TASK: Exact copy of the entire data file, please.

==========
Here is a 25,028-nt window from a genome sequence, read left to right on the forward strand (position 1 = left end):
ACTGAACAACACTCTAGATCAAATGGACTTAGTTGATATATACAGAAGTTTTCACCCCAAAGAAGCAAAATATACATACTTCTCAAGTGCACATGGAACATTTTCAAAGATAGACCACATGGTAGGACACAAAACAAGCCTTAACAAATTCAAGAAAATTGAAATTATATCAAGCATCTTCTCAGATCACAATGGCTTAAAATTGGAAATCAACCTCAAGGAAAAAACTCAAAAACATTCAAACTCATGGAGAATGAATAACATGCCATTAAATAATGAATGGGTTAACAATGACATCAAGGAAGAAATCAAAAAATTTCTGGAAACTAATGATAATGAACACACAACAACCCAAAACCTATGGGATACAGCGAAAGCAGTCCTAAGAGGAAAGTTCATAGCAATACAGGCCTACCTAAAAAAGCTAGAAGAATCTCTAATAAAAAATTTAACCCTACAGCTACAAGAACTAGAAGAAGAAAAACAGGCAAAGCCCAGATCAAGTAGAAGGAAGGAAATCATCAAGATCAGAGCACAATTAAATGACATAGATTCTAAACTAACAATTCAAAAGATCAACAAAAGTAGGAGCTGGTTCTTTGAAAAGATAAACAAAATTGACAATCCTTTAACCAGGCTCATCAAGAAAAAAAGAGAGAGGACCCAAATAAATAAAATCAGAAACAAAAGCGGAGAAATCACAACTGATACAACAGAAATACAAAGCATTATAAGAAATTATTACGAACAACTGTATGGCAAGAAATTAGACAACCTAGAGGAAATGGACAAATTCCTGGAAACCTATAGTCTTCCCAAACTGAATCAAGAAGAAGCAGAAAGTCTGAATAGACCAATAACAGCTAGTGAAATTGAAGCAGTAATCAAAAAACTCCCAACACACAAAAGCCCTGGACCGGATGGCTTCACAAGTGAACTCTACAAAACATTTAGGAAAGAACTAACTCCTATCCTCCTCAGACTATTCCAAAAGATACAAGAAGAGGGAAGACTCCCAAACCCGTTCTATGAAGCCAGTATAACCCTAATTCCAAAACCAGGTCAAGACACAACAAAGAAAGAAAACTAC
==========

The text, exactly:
Here is a 25,028-nt window from a genome sequence, read left to right on the forward strand (position 1 = left end):
ACTGAACAACACTCTAGATCAAATGGACTTAGTTGATATATACAGAAGTTTTCACCCCAAAGAAGCAAAATATACATACTTCTCAAGTGCACATGGAACATTTTCAAAGATAGACCACATGGTAGGACACAAAACAAGCCTTAACAAATTCAAGAAAATTGAAATTATATCAAGCATCTTCTCAGATCACAATGGCTTAAAATTGGAAATCAACCTCAAGGAAAAAACTCAAAAACATTCAAACTCATGGAGAATGAATAACATGCCATTAAATAATGAATGGGTTAACAATGACATCAAGGAAGAAATCAAAAAATTTCTGGAAACTAATGATAATGAACACACAACAACCCAAAACCTATGGGATACAGCGAAAGCAGTCCTAAGAGGAAAGTTCATAGCAATACAGGCCTACCTAAAAAAGCTAGAAGAATCTCTAATAAAAAATTTAACCCTACAGCTACAAGAACTAGAAGAAGAAAAACAGGCAAAGCCCAGATCAAGTAGAAGGAAGGAAATCATCAAGATCAGAGCACAATTAAATGACATAGATTCTAAACTAACAATTCAAAAGATCAACAAAAGTAGGAGCTGGTTCTTTGAAAAGATAAACAAAATTGACAATCCTTTAACCAGGCTCATCAAGAAAAAAAGAGAGAGGACCCAAATAAATAAAATCAGAAACAAAAGCGGAGAAATCACAACTGATACAACAGAAATACAAAGCATTATAAGAAATTATTACGAACAACTGTATGGCAAGAAATTAGACAACCTAGAGGAAATGGACAAATTCCTGGAAACCTATAGTCTTCCCAAACTGAATCAAGAAGAAGCAGAAAGTCTGAATAGACCAATAACAGCTAGTGAAATTGAAGCAGTAATCAAAAAACTCCCAACACACAAAAGCCCTGGACCGGATGGCTTCACAAGTGAACTCTACAAAACATTTAGGAAAGAACTAACTCCTATCCTCCTCAGACTATTCCAAAAGATACAAGAAGAGGGAAGACTCCCAAACCCGTTCTATGAAGCCAGTATAACCCTAATTCCAAAACCAGGTCAAGACACAACAAAGAAAGAAAACTAC